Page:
Adani awards second rail civil works contract

The contract for civil construction works on the Carmichael Rail Network has been awarded to BMD.

Mining company Adani announced that the $350 million contract would include earthworks, drainage, bridges, rail camp construction, and road upgrades to connect the Adani mine site to the Central Queensland Coal Network.

The announcement is the second civil works contract awarded for the Carmichael Rail Network, with Martinus delivering a separate package of work.

Adani Mining CEO Lucas Dow said that the local company would be suited for the job.

“BMD is a proud Queensland company and we’re thrilled to have them on board and delivering the largest package of works awarded on our project,” said Dow.

“As people will already know BMD has operated in North Queensland for more than 25 years, with Townsville forming their regional base for delivery of this contract.”

Dow expects the works to create 600 jobs.

Scott Power, group executive director – operations at BMD said that local suppliers and communities would benefit.

“At a time when jobs across the country are hard to come by, this project is generating much needed employment opportunities for locals and locally based suppliers in north and central Queensland,” said Power.

“The award of this contract is recognition of the capability and capacity of Australian contractors and provides a boost for our teams, supply chain and the communities in which we operate.”

In total, 200km of rail will be constructed, comprising 26,417 tonnes of steel and 319,000 sleepers. The line will progress over 460 culverts, 17 bridges over waterways, 2 road over rail bridges, 68 crossings, and local road upgrades.

Alliance chosen for Tonkin Gap rail and road project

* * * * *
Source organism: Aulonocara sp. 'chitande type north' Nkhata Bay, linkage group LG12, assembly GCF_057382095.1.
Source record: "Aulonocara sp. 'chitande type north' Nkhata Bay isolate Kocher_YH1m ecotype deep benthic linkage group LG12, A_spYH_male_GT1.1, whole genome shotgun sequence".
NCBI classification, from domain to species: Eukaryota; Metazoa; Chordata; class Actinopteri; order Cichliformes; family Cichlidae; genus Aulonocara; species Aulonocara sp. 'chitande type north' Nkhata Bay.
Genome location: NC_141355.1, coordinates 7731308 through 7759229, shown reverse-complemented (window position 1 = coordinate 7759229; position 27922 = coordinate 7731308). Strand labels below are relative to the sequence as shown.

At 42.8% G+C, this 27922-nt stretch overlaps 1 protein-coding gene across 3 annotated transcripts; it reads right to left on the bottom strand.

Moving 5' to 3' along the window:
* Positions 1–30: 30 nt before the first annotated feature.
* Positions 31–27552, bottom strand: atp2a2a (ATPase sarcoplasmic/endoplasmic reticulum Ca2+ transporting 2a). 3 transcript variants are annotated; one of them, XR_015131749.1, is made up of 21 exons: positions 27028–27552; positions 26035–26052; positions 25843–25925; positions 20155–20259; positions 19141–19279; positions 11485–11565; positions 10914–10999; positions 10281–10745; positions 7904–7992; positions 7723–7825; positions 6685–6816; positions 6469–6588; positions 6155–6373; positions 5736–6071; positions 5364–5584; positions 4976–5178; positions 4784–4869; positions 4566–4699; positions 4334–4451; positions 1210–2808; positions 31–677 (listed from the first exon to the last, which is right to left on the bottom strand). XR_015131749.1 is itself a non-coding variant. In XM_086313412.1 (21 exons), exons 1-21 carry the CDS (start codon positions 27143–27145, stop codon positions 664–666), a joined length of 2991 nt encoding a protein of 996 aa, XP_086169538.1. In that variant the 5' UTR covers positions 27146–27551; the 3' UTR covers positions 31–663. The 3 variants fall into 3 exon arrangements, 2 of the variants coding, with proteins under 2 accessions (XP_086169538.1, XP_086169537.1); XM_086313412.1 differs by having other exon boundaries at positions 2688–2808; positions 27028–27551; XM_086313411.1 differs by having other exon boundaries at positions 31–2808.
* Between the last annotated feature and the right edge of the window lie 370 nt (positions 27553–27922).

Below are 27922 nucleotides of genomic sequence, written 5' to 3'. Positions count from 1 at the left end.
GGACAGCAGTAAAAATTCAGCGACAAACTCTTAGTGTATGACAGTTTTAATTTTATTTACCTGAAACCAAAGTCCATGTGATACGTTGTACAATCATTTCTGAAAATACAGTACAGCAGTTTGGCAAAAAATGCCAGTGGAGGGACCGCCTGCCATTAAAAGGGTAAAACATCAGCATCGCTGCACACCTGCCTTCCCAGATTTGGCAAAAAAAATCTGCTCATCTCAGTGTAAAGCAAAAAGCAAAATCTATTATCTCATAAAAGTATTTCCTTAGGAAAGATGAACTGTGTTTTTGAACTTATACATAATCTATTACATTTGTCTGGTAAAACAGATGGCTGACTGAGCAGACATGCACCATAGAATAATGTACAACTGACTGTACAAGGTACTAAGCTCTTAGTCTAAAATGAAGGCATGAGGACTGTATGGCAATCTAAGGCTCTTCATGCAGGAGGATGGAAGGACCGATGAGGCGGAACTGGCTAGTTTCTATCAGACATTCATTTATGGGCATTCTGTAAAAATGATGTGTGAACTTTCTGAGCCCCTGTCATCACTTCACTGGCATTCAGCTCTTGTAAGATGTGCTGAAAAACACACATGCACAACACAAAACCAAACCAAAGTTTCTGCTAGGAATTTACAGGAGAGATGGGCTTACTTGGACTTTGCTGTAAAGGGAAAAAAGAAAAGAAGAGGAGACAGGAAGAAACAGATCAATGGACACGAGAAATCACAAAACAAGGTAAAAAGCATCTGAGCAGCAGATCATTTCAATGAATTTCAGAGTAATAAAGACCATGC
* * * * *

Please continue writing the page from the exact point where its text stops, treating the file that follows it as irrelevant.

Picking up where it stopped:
An alliance of contractors have been selected to build the Tonkin Gap project, which will deliver enabling works for Metronet’s Morley-Ellenbrook Line, in Perth.

The Tonkin Gap Alliance, made up of BMD, Georgiou, WA Limestone, BG&E, and GHD, will expand the section between Collier Road and Dunreath Drive to construct a three-lane, freeway-standard road.

The Morley-Ellenbrook line will partly run along the middle of the Tonkin Highway, and the Tonkin Gap Alliance will build the dive structures to allow the building of the railway to enter and exit the middle of the highway.

Other modifications will occur between Railway Parade and Hepburn Avenue, and will involve the replacement of the existing Broun Avenue flyover.

WA Minister for Transport Rita Saffioti said that the works package will improve mobility in Perth’s eastern suburbs.

“Road and rail projects will play a key part to WA’s economic recovery going forward. This project will fix one of Perth’s most congested roads while laying the groundwork for the Metronet Morley-Ellenbrook Line,” Saffioti said.

“Tonkin Gap is a major component of the train line to Ellenbrook, with two dive structures and the foundation for the rail included in the project scope.”

Saffioti said the government was looking to infrastructure projects to stimulate the state’s economy.

“Together with new Bayswater Station procurement, we now have two out of three major contracts for Morley-Ellenbrook Line at an advanced stage,” she said.

“Building this project, combined with construction of other nearby major projects like the new Bayswater Station and Morley-Ellenbrook Line, will help support the WA economy through some tough times ahead.”

The project is jointly funded by the WA state government and the federal government, with the federal government contributing 80 per cent of project funds.

Federal Minister for Population, Cities and Urban Infrastructure Alan Tudge said that the project is part of an infrastructure-led recovery.